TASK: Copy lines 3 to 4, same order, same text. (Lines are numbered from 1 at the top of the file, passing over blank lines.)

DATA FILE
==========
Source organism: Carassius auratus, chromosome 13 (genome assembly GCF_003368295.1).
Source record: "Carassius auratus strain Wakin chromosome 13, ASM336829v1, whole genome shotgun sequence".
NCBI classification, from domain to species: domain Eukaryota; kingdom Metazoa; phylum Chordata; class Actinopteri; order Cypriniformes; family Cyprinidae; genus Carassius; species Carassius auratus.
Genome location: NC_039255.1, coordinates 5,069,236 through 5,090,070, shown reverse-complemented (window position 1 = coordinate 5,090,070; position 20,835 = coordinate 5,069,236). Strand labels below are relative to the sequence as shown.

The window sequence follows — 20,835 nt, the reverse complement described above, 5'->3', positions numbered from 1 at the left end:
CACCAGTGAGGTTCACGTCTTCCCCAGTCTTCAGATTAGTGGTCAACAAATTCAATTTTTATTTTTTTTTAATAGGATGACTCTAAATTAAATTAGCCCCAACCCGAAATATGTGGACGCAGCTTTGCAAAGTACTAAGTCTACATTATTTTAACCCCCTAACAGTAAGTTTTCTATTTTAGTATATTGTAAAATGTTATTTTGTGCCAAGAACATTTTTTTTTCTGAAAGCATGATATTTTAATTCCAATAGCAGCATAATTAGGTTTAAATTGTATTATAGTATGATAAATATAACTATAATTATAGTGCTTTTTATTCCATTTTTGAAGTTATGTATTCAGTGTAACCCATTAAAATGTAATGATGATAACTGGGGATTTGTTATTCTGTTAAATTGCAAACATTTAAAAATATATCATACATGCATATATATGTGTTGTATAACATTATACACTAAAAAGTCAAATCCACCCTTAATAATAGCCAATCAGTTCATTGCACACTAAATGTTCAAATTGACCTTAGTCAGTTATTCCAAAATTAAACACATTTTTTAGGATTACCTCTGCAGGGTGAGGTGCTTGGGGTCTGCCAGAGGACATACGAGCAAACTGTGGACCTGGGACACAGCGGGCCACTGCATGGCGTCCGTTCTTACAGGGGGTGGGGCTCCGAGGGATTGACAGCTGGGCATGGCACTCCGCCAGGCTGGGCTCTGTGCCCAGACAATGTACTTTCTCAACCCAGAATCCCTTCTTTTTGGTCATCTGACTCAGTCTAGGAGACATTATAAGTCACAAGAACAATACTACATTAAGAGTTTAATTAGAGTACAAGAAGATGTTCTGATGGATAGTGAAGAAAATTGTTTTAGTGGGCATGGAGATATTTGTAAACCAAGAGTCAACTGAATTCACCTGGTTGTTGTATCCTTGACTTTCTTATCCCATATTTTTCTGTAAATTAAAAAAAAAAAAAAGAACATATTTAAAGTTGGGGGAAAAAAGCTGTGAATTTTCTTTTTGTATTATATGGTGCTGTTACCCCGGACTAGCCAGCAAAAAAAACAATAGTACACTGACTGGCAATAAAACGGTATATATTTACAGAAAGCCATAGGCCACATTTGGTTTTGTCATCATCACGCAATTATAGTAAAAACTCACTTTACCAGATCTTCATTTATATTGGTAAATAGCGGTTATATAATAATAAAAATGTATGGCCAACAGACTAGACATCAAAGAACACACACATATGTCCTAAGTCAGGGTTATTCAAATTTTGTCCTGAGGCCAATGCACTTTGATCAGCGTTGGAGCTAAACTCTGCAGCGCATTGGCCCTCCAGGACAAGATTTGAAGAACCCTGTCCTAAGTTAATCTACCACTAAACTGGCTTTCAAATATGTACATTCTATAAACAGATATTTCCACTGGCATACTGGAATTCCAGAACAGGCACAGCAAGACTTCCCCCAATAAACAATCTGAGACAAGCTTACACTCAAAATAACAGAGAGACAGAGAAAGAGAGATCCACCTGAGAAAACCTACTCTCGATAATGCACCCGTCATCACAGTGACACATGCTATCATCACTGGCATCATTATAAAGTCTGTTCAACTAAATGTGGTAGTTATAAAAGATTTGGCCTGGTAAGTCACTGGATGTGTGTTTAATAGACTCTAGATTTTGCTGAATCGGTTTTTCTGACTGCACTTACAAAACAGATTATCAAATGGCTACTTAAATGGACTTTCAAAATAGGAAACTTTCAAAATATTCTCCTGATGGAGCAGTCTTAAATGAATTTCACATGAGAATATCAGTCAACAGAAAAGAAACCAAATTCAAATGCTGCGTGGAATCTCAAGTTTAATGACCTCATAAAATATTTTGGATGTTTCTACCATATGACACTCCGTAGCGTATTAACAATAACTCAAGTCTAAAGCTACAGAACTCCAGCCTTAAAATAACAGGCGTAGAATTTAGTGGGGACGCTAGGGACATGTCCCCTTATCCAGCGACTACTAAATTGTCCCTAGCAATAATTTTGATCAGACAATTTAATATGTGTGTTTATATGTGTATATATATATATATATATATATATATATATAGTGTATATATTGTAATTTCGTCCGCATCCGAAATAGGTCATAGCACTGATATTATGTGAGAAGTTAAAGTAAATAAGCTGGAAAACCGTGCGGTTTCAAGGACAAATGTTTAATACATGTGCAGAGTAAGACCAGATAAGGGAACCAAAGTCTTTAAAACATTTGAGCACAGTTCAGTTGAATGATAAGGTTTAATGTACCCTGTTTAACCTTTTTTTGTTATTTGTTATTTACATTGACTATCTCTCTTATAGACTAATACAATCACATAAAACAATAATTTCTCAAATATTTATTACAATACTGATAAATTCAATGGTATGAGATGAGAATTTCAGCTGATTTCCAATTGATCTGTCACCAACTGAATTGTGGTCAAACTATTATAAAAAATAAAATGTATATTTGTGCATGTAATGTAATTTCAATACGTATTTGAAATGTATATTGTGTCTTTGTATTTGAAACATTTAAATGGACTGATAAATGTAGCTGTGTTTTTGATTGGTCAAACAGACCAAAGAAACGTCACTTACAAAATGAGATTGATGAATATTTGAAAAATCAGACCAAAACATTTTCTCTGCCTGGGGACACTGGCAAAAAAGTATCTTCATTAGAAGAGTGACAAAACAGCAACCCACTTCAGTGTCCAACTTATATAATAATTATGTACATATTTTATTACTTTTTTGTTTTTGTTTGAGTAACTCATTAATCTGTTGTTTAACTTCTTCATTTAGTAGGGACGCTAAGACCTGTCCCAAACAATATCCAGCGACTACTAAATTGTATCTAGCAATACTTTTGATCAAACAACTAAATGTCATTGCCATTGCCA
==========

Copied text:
NCBI classification, from domain to species: domain Eukaryota; kingdom Metazoa; phylum Chordata; class Actinopteri; order Cypriniformes; family Cyprinidae; genus Carassius; species Carassius auratus.
Genome location: NC_039255.1, coordinates 5,069,236 through 5,090,070, shown reverse-complemented (window position 1 = coordinate 5,090,070; position 20,835 = coordinate 5,069,236). Strand labels below are relative to the sequence as shown.